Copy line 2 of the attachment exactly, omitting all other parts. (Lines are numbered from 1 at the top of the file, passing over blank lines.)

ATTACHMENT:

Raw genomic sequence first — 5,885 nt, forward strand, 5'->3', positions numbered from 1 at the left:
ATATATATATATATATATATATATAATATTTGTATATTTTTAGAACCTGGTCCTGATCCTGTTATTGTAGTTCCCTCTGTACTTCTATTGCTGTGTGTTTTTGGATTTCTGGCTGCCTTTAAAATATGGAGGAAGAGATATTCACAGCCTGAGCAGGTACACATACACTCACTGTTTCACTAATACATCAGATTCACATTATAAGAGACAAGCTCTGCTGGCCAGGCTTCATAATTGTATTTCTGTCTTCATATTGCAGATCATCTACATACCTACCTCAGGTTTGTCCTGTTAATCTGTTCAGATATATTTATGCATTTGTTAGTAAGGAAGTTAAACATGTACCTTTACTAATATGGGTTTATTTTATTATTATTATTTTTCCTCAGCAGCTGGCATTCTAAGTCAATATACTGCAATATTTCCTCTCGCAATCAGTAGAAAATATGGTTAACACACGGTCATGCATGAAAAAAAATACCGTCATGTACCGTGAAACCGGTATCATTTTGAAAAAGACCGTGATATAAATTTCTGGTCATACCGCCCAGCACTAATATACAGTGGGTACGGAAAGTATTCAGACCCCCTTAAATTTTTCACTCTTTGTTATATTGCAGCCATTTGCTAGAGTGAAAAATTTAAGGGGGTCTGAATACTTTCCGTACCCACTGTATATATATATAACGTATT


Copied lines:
ATATATATATATATATATATATATAATATTTGTATATTTTTAGAACCTGGTCCTGATCCTGTTATTGTAGTTCCCTCTGTACTTCTATTGCTGTGTGTTTTTGGATTTCTGGCTGCCTTTAAAATATGGAGGAAGAGATATTCACAGCCTGAGCAGGTACACATACACTCACTGTTTCACTAATACATCAGATTCACATTATAAGAGACAAGCTCTGCTGGCCAGGCTTCATAATTGTATTTCTGTCTTCATATTGCAGATCATCTACATACCTACCTCAGGTTTGTCCTGTTAATCTGTTCAGATATATTTATGCATTTGTTAGTAAGGAAGTTAAACATGTACCTTTACTAATATGGGTTTATTTTATTATTATTATTTTTCCTCAGCAGCTGGCATTCTAAGTCAATATACTGCAATATTTCCTCTCGCAATCAGTAGAAAATATGGTTAACACACGGTCATGCATGAAAAAAAATACCGTCATGTACCGTGAAACCGGTATCATTTTGAAAAAGACCGTGATATAAATTTCTGGTCATACCGCCCAGCACTAATATACAGTGGGTACGGAAAGTATTCAGACCCCCTTAAATTTTTCACTCTTTGTTATATTGCAGCCATTTGCTAGAGTGAAAAATTTAAGGGGGTCTGAATACTTTCCGTACCCACTGTATATATATATAACGTATT